Swiss banking giant UBS has agreed to pay Germany a hefty fine for its involvement in helping German clients hide money from tax authorities. It's the biggest fine ever paid to the country by a Swiss lender.
Zurich-based UBS confirmed Tuesday it had settled investigation charges of aiding German clients suspected of evading taxes.
Switzerland's largest lender agreed with prosecutors in Bochum, Germany, to pay a fine of some 300 million euros ($403 million). The payment will put the case to rest in Germany, but UBS continues to face similar punitive action elsewhere.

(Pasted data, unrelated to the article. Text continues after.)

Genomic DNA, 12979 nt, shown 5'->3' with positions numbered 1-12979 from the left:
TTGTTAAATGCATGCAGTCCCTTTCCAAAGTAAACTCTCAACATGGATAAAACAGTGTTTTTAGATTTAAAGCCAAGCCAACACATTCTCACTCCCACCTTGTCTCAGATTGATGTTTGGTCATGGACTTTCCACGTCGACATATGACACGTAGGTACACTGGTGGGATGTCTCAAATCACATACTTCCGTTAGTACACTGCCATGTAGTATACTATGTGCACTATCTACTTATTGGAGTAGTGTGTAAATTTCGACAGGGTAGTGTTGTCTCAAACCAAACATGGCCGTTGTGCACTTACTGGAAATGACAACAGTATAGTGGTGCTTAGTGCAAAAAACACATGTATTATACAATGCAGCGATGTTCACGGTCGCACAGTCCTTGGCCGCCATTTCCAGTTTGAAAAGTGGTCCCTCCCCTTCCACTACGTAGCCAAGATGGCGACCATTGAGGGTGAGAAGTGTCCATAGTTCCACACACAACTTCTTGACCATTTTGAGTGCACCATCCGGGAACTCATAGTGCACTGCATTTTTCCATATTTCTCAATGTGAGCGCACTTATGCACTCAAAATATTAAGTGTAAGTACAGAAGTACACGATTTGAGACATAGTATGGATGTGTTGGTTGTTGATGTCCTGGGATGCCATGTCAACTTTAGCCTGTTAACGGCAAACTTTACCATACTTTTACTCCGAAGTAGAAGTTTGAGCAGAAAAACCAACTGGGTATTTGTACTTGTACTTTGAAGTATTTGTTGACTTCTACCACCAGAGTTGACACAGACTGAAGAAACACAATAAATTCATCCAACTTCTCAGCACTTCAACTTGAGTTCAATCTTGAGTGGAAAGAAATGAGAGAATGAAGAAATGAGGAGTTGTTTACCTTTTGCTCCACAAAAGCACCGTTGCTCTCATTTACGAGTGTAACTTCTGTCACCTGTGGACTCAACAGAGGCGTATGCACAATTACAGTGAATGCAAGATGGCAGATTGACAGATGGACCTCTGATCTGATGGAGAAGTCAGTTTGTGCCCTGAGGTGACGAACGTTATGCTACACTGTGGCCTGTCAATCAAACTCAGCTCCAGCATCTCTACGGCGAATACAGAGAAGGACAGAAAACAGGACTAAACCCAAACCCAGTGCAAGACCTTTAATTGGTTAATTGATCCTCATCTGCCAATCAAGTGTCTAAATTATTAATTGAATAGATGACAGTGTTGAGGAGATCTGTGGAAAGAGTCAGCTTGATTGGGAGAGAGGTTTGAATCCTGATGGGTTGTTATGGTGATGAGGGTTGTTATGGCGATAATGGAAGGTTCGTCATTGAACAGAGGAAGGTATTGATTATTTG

The Swiss lender also stands accused of aiding account holders from France and Belgium in hiding their money from domestic tax authorities.
Little impact on earnings
As early as 2009, UBS was able to ward off a trial in the US over its role in helping clients avoid taxes by paying a fine of $780 million in an out-of-court settlement.
Despite continued litigation costs, the lender on Tuesday reported a 15-percent net profit jump in the second quarter, compared to its earnings in the same period a year earlier.
UBS said the hike was driven by strong results from its core wealth management and trimmed-down investment banking franchises.
hg/ng (Reuters, AFP, dpa)